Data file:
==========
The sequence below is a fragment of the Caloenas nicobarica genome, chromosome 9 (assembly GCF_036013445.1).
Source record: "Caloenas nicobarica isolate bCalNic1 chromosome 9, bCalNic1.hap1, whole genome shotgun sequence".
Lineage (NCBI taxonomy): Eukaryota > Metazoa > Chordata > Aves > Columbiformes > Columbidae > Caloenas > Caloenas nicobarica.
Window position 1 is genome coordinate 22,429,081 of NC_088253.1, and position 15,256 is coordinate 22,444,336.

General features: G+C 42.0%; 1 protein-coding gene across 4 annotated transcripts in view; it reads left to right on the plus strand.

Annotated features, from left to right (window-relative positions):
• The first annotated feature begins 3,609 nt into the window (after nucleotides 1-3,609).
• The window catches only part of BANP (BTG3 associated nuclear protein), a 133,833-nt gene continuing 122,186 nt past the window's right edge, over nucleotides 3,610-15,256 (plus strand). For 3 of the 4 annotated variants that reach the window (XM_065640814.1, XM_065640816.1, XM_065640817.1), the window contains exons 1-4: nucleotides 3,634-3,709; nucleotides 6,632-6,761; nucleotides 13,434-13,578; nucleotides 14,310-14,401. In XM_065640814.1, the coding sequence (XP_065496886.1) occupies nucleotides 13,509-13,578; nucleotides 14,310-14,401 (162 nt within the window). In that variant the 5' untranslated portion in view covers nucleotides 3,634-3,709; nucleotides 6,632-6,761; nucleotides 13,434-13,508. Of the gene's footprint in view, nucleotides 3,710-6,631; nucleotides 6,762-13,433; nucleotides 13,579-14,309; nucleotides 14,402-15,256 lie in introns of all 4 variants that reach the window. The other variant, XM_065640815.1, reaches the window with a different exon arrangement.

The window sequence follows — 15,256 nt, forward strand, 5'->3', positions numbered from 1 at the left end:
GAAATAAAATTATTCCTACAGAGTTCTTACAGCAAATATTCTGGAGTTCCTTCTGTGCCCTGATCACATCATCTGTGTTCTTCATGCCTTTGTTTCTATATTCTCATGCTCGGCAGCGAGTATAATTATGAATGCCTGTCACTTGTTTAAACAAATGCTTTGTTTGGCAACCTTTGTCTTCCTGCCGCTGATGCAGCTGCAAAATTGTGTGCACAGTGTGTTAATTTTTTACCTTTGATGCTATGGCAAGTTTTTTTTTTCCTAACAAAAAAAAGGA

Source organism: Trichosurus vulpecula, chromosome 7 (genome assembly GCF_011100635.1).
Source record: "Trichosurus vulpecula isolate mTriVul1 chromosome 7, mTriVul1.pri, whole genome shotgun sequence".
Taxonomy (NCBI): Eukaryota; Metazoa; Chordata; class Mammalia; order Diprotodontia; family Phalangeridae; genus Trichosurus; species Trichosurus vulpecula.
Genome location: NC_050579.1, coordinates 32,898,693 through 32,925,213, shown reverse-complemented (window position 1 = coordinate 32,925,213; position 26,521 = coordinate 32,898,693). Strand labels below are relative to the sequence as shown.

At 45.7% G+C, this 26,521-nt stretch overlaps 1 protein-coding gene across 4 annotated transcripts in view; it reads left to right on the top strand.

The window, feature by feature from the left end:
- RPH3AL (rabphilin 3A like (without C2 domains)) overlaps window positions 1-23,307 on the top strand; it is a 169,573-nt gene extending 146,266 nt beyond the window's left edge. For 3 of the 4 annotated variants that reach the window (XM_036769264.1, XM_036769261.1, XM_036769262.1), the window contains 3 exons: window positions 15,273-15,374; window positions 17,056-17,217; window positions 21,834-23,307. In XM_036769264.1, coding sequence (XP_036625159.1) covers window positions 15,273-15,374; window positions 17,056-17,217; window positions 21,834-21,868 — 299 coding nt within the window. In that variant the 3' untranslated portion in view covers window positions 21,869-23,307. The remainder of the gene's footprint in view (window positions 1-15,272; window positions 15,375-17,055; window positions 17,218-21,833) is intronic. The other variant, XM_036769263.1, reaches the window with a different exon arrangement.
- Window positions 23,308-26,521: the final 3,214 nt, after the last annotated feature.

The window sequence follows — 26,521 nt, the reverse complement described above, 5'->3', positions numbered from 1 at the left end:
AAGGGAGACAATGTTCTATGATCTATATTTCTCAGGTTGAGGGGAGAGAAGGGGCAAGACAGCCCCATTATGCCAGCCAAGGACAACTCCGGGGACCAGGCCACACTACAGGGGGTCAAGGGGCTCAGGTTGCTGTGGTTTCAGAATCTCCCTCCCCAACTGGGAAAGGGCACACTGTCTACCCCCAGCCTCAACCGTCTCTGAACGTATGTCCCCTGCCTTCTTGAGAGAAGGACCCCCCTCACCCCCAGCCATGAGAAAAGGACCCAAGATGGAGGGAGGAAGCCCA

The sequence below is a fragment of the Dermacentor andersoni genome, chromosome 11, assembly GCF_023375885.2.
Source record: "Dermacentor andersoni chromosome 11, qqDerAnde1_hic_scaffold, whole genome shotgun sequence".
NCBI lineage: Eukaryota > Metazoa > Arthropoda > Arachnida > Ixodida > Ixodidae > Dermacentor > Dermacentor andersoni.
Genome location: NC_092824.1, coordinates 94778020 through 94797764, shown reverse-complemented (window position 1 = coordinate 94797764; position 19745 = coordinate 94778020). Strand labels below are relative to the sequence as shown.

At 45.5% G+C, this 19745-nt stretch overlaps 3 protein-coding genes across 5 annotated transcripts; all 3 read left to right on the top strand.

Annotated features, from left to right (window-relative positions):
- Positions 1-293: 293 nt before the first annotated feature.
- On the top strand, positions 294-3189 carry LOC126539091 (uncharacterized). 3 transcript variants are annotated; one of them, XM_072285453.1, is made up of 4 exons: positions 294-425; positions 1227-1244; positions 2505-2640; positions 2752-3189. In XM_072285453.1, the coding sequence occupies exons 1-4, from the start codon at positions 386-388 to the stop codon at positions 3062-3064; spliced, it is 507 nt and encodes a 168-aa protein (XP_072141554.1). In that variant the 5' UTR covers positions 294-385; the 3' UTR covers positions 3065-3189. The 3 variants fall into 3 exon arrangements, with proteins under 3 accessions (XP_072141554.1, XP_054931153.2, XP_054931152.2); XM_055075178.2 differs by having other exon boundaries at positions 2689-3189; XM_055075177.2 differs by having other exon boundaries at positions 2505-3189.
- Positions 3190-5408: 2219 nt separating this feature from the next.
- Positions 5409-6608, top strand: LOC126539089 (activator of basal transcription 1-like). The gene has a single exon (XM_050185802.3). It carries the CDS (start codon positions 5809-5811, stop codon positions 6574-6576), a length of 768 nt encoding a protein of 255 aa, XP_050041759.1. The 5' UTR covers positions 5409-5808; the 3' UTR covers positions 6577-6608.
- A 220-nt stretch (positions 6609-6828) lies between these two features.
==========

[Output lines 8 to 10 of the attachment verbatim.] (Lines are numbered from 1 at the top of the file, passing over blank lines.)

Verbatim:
• The window catches only part of BANP (BTG3 associated nuclear protein), a 133,833-nt gene continuing 122,186 nt past the window's right edge, over nucleotides 3,610-15,256 (plus strand). For 3 of the 4 annotated variants that reach the window (XM_065640814.1, XM_065640816.1, XM_065640817.1), the window contains exons 1-4: nucleotides 3,634-3,709; nucleotides 6,632-6,761; nucleotides 13,434-13,578; nucleotides 14,310-14,401. In XM_065640814.1, the coding sequence (XP_065496886.1) occupies nucleotides 13,509-13,578; nucleotides 14,310-14,401 (162 nt within the window). In that variant the 5' untranslated portion in view covers nucleotides 3,634-3,709; nucleotides 6,632-6,761; nucleotides 13,434-13,508. Of the gene's footprint in view, nucleotides 3,710-6,631; nucleotides 6,762-13,433; nucleotides 13,579-14,309; nucleotides 14,402-15,256 lie in introns of all 4 variants that reach the window. The other variant, XM_065640815.1, reaches the window with a different exon arrangement.

The window sequence follows — 15,256 nt, forward strand, 5'->3', positions numbered from 1 at the left end:
GAAATAAAATTATTCCTACAGAGTTCTTACAGCAAATATTCTGGAGTTCCTTCTGTGCCCTGATCACATCATCTGTGTTCTTCATGCCTTTGTTTCTATATTCTCATGCTCGGCAGCGAGTATAATTATGAATGCCTGTCACTTGTTTAAACAAATGCTTTGTTTGGCAACCTTTGTCTTCCTGCCGCTGATGCAGCTGCAAAATTGTGTGCACAGTGTGTTAATTTTTTACCTTTGATGCTATGGCAAGTTTTTTTTTTCCTAACAAAAAAAAGGA